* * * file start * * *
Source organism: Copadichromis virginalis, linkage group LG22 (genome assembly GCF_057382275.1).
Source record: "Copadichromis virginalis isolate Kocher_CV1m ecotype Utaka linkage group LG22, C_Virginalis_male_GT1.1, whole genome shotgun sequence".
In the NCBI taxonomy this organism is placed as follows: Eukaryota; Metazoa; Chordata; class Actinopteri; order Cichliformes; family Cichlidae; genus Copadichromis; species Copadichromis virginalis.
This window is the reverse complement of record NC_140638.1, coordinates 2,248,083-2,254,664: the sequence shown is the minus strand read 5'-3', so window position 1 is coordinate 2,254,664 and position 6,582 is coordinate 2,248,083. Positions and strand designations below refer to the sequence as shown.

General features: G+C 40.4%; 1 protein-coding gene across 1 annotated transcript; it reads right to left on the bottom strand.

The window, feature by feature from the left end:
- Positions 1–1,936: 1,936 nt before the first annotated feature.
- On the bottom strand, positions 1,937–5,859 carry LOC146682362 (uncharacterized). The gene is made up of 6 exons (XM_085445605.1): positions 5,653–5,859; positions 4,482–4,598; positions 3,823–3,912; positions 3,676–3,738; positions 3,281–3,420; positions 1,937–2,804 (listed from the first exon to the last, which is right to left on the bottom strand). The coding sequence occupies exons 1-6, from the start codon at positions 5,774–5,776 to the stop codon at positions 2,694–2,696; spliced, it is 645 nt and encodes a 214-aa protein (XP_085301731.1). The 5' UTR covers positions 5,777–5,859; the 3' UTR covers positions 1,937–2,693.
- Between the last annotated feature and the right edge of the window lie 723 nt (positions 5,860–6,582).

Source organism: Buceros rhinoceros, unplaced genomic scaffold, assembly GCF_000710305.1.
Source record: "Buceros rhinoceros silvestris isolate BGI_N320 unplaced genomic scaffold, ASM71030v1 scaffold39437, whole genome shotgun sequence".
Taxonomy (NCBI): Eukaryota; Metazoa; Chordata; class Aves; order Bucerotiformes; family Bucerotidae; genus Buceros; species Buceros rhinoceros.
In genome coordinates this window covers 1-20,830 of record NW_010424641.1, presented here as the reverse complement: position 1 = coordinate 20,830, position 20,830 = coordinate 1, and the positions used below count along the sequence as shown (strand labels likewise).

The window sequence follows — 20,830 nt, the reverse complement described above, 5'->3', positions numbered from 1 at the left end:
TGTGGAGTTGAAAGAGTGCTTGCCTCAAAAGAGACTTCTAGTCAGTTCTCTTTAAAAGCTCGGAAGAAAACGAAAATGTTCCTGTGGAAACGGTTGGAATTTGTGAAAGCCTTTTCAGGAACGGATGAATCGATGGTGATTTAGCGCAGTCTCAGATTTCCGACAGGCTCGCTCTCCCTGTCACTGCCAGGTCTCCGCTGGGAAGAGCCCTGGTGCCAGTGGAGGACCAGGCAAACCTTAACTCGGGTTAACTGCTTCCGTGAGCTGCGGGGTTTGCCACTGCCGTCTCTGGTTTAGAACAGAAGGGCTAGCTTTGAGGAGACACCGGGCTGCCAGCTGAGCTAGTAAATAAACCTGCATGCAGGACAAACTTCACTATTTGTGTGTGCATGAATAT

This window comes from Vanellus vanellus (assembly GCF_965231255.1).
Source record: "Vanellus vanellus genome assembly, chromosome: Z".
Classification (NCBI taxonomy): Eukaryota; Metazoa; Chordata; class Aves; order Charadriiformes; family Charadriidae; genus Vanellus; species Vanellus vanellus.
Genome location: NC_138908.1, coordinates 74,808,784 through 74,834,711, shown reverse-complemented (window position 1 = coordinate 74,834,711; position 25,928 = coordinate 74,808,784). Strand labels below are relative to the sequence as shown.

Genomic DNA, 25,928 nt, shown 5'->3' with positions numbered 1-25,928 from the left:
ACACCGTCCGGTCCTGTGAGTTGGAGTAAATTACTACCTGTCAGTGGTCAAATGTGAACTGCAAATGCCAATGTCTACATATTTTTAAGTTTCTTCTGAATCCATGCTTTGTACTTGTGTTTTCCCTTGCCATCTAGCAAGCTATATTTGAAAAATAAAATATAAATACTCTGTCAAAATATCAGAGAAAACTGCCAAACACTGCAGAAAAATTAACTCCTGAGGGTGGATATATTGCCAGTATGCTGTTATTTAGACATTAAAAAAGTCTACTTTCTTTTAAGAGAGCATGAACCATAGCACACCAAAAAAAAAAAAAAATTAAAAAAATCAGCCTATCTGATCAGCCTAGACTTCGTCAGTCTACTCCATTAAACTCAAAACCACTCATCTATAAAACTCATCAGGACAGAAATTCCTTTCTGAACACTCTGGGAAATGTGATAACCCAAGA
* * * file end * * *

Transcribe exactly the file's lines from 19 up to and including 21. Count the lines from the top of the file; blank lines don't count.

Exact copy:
Genome location: NC_138908.1, coordinates 74,808,784 through 74,834,711, shown reverse-complemented (window position 1 = coordinate 74,834,711; position 25,928 = coordinate 74,808,784). Strand labels below are relative to the sequence as shown.

Genomic DNA, 25,928 nt, shown 5'->3' with positions numbered 1-25,928 from the left:
ACACCGTCCGGTCCTGTGAGTTGGAGTAAATTACTACCTGTCAGTGGTCAAATGTGAACTGCAAATGCCAATGTCTACATATTTTTAAGTTTCTTCTGAATCCATGCTTTGTACTTGTGTTTTCCCTTGCCATCTAGCAAGCTATATTTGAAAAATAAAATATAAATACTCTGTCAAAATATCAGAGAAAACTGCCAAACACTGCAGAAAAATTAACTCCTGAGGGTGGATATATTGCCAGTATGCTGTTATTTAGACATTAAAAAAGTCTACTTTCTTTTAAGAGAGCATGAACCATAGCACACCAAAAAAAAAAAAAAATTAAAAAAATCAGCCTATCTGATCAGCCTAGACTTCGTCAGTCTACTCCATTAAACTCAAAACCACTCATCTATAAAACTCATCAGGACAGAAATTCCTTTCTGAACACTCTGGGAAATGTGATAACCCAAGA